Berta Cáceres, a human rights defender, indigenous leader, and environmental activist, knew the danger of her struggle against hydroelectric dams on the Gualcarque River in Honduras. She faced near-constant harassment and intimidation for her activities – until March 2016, when an armed gang entered her home and assassinated her. A year and a half later, an international team of lawyers issued a report implicating the leadership of the dam development company, and in March of this year, an executive from the company was arrested on charges of being an “intellectual author” of the crime – charges the company disputes.

The UK-based watchdog Global Witness has called Honduras the deadliest country in the world to be an environmental activist. Sadly, Berta Cáceres’ case is not unique, and violence against human rights defenders goes far beyond environmental activism. The issues human rights defenders are fighting for are as multifarious as women’s rights, political, social, economic and cultural rights, LGBTIQ people’s rights, and the rights of children.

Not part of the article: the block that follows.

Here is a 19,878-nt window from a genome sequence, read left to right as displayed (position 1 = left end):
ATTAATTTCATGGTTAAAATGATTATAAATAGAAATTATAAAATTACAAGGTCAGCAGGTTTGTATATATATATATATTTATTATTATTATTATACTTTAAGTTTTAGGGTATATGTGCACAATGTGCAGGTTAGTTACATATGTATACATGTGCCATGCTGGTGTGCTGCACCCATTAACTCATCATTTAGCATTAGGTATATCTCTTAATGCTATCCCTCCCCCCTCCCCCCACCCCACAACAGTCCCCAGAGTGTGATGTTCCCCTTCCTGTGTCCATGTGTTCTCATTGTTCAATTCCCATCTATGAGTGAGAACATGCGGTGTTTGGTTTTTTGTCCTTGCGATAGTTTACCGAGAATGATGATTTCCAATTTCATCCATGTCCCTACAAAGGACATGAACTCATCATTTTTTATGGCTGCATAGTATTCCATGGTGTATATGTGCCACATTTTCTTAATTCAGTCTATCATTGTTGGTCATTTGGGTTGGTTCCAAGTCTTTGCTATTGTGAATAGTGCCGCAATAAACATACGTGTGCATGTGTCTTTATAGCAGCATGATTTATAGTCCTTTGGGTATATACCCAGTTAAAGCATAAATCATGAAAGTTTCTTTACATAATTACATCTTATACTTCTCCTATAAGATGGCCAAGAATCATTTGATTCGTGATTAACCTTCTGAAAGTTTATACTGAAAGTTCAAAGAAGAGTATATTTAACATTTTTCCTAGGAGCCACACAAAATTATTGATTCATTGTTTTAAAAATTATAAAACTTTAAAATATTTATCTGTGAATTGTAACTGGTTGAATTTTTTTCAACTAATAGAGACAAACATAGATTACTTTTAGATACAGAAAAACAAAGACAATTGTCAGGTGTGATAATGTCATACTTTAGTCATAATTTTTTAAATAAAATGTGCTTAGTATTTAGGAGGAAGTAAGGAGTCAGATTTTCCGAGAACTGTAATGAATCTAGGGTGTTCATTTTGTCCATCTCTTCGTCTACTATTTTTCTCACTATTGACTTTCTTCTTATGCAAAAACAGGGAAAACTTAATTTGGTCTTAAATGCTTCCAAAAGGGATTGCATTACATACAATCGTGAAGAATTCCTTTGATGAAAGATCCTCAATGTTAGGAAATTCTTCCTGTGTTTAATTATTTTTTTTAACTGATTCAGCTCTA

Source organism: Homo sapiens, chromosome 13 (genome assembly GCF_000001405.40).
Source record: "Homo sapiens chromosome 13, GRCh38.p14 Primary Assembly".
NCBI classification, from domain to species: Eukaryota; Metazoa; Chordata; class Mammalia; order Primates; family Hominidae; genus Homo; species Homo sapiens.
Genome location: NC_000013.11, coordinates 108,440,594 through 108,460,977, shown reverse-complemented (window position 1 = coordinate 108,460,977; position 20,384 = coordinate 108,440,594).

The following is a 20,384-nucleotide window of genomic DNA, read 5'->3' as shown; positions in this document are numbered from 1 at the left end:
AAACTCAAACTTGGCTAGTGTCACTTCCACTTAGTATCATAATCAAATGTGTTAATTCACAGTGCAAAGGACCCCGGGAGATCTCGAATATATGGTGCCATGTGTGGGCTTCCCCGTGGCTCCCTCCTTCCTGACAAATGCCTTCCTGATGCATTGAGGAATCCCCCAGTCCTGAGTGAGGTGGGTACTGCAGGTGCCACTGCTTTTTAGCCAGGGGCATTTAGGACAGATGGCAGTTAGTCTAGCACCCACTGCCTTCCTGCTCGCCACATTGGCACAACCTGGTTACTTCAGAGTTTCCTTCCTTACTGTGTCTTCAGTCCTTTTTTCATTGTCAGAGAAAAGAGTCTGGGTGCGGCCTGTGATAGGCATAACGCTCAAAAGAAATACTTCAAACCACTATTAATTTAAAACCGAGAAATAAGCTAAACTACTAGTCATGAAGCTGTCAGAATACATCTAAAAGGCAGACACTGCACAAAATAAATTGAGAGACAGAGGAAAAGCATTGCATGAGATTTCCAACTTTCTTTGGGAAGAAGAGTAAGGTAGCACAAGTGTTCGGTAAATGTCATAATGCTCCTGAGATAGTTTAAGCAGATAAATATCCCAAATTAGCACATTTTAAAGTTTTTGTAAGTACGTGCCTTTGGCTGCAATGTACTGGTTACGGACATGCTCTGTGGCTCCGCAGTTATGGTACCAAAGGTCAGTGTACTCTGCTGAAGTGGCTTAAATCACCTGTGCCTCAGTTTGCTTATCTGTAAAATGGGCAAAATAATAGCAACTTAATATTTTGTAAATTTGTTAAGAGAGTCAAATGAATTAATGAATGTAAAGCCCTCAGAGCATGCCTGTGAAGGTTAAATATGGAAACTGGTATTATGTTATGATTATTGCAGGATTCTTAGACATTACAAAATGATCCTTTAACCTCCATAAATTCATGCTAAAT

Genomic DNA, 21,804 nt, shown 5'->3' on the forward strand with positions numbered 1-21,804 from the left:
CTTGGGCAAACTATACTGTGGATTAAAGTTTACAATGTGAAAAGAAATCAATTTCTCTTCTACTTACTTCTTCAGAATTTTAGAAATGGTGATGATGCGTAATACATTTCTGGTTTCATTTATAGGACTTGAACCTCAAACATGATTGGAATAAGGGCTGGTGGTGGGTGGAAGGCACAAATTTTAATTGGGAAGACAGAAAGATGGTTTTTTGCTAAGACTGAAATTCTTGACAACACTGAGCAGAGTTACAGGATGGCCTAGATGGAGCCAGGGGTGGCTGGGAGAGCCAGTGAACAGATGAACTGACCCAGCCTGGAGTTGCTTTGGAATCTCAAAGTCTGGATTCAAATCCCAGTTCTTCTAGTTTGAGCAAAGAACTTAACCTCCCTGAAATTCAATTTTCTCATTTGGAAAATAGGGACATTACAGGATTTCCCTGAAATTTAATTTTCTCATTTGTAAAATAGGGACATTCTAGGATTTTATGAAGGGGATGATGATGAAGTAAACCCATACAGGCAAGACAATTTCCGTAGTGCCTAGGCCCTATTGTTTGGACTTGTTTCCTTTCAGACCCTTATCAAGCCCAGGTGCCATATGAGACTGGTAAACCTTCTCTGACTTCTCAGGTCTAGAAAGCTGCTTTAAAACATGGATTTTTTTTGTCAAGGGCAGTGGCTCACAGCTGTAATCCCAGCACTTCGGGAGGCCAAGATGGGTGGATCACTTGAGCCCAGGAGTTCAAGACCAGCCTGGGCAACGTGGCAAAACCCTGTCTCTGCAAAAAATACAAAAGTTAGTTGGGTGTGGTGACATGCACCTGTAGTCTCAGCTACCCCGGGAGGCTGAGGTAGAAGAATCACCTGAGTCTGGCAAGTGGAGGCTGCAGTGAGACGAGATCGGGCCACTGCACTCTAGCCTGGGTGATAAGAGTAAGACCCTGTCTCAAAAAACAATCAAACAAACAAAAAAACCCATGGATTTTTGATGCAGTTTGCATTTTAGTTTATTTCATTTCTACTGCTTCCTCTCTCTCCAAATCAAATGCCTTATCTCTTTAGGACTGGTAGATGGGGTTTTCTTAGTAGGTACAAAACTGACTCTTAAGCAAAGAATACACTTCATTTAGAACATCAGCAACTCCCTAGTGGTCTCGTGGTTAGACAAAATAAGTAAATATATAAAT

Human rights defenders, such as Berta Cáceres and many others who have been threatened or killed, are the safeguards of liberal democracies. They play a vital role in shaping societies towards more tolerance, respect and inclusion, the bedrock of healthy democratic society. Human rights and their defenders form the core of a just society. Without them, there can be no sustainable development, no peace, and no hope of a dignified life for everyone.

Read the full article about protecting human rights defenders by Ulrike Hoessle at Global Washington.